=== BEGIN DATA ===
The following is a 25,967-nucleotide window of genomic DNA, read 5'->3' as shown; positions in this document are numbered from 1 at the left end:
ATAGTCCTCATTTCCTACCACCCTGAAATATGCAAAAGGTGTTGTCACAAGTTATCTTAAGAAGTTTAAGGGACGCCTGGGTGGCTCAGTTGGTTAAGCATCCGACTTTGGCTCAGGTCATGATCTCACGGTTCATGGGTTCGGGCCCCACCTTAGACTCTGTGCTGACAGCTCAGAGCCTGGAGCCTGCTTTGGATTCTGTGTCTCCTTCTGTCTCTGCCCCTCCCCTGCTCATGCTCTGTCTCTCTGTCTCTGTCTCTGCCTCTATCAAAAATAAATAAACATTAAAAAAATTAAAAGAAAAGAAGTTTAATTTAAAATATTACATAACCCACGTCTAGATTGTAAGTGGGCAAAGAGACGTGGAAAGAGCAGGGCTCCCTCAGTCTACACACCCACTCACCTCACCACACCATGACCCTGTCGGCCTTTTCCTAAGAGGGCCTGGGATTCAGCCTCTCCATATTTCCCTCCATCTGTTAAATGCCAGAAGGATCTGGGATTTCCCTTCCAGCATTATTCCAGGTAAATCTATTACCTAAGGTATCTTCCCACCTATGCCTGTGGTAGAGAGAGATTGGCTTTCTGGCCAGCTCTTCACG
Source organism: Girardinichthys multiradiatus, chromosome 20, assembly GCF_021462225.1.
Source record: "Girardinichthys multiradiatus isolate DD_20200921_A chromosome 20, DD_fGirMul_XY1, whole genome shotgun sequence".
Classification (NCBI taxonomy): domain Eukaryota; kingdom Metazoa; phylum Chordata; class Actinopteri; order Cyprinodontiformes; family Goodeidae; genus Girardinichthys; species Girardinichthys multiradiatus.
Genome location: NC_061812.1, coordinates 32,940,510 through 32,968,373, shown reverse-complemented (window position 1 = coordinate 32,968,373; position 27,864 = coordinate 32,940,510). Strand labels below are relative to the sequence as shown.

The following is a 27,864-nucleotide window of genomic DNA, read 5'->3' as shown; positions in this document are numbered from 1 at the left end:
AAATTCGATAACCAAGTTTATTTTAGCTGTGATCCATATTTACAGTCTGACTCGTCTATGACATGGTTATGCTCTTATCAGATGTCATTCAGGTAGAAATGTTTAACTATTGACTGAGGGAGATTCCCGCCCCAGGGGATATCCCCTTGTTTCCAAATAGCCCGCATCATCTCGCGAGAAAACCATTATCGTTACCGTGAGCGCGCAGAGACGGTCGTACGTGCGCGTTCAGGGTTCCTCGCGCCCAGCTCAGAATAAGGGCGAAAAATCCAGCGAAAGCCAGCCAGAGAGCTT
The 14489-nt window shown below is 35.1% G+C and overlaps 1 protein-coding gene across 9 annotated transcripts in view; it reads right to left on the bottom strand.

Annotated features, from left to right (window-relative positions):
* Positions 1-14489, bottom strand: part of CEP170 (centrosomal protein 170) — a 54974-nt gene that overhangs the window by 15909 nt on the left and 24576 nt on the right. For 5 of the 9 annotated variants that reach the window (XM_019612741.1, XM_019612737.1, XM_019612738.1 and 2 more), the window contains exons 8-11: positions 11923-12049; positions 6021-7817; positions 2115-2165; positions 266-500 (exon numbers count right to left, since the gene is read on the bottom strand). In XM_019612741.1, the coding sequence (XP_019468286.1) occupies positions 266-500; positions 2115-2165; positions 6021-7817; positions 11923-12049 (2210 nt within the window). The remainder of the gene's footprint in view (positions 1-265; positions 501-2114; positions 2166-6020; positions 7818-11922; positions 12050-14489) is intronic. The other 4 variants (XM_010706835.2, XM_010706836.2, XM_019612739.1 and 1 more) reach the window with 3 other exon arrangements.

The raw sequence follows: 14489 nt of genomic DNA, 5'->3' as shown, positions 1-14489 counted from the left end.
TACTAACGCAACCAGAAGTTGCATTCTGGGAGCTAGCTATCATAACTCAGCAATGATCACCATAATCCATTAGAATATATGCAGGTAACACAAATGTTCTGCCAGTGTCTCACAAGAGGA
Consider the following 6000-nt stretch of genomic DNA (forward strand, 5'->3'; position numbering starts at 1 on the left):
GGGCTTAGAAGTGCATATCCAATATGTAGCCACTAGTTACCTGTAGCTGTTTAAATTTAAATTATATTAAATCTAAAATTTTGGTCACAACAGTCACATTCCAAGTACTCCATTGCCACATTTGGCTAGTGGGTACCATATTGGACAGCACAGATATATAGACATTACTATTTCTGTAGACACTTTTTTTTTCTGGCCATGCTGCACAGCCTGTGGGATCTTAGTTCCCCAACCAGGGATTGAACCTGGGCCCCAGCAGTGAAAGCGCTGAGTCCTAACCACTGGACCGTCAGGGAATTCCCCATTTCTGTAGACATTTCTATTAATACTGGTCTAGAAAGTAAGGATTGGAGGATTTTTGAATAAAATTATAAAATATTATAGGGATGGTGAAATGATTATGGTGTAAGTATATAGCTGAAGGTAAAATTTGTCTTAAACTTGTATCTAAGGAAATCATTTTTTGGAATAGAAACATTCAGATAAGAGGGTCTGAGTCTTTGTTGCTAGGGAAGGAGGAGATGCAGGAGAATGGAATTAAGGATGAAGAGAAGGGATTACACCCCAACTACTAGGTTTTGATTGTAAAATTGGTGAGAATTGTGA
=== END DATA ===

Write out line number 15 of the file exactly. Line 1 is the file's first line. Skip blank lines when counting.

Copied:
GGGCTTAGAAGTGCATATCCAATATGTAGCCACTAGTTACCTGTAGCTGTTTAAATTTAAATTATATTAAATCTAAAATTTTGGTCACAACAGTCACATTCCAAGTACTCCATTGCCACATTTGGCTAGTGGGTACCATATTGGACAGCACAGATATATAGACATTACTATTTCTGTAGACACTTTTTTTTTCTGGCCATGCTGCACAGCCTGTGGGATCTTAGTTCCCCAACCAGGGATTGAACCTGGGCCCCAGCAGTGAAAGCGCTGAGTCCTAACCACTGGACCGTCAGGGAATTCCCCATTTCTGTAGACATTTCTATTAATACTGGTCTAGAAAGTAAGGATTGGAGGATTTTTGAATAAAATTATAAAATATTATAGGGATGGTGAAATGATTATGGTGTAAGTATATAGCTGAAGGTAAAATTTGTCTTAAACTTGTATCTAAGGAAATCATTTTTTGGAATAGAAACATTCAGATAAGAGGGTCTGAGTCTTTGTTGCTAGGGAAGGAGGAGATGCAGGAGAATGGAATTAAGGATGAAGAGAAGGGATTACACCCCAACTACTAGGTTTTGATTGTAAAATTGGTGAGAATTGTGA